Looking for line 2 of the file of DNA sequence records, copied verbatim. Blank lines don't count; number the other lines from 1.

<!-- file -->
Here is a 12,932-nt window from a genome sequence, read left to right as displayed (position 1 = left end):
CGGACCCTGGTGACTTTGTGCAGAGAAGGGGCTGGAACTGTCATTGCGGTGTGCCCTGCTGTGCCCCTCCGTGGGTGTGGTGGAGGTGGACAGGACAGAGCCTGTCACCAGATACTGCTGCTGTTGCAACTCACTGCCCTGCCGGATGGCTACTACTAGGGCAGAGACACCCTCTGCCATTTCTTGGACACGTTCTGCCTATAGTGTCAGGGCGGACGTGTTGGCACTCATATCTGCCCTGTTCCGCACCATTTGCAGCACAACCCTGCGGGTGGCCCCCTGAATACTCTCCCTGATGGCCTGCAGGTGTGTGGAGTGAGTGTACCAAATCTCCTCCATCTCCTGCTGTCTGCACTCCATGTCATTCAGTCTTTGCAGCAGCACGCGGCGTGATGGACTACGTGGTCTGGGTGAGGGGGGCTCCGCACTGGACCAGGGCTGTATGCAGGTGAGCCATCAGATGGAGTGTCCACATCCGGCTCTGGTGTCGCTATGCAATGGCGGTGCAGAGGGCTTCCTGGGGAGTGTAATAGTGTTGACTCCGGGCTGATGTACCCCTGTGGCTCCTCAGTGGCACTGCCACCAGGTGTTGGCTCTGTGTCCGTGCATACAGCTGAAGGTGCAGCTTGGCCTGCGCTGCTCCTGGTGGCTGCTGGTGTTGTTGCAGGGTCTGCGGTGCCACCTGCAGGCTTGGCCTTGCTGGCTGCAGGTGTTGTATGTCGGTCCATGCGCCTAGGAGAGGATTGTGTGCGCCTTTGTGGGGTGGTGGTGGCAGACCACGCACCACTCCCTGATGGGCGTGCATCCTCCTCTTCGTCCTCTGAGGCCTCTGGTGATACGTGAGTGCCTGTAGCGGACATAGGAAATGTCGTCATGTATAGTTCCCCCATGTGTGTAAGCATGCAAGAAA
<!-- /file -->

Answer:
CGGACCCTGGTGACTTTGTGCAGAGAAGGGGCTGGAACTGTCATTGCGGTGTGCCCTGCTGTGCCCCTCCGTGGGTGTGGTGGAGGTGGACAGGACAGAGCCTGTCACCAGATACTGCTGCTGTTGCAACTCACTGCCCTGCCGGATGGCTACTACTAGGGCAGAGACACCCTCTGCCATTTCTTGGACACGTTCTGCCTATAGTGTCAGGGCGGACGTGTTGGCACTCATATCTGCCCTGTTCCGCACCATTTGCAGCACAACCCTGCGGGTGGCCCCCTGAATACTCTCCCTGATGGCCTGCAGGTGTGTGGAGTGAGTGTACCAAATCTCCTCCATCTCCTGCTGTCTGCACTCCATGTCATTCAGTCTTTGCAGCAGCACGCGGCGTGATGGACTACGTGGTCTGGGTGAGGGGGGCTCCGCACTGGACCAGGGCTGTATGCAGGTGAGCCATCAGATGGAGTGTCCACATCCGGCTCTGGTGTCGCTATGCAATGGCGGTGCAGAGGGCTTCCTGGGGAGTGTAATAGTGTTGACTCCGGGCTGATGTACCCCTGTGGCTCCTCAGTGGCACTGCCACCAGGTGTTGGCTCTGTGTCCGTGCATACAGCTGAAGGTGCAGCTTGGCCTGCGCTGCTCCTGGTGGCTGCTGGTGTTGTTGCAGGGTCTGCGGTGCCACCTGCAGGCTTGGCCTTGCTGGCTGCAGGTGTTGTATGTCGGTCCATGCGCCTAGGAGAGGATTGTGTGCGCCTTTGTGGGGTGGTGGTGGCAGACCACGCACCACTCCCTGATGGGCGTGCATCCTCCTCTTCGTCCTCTGAGGCCTCTGGTGATACGTGAGTGCCTGTAGCGGACATAGGAAATGTCGTCATGTATAGTTCCCCCATGTGTGTAAGCATGCAAGAAA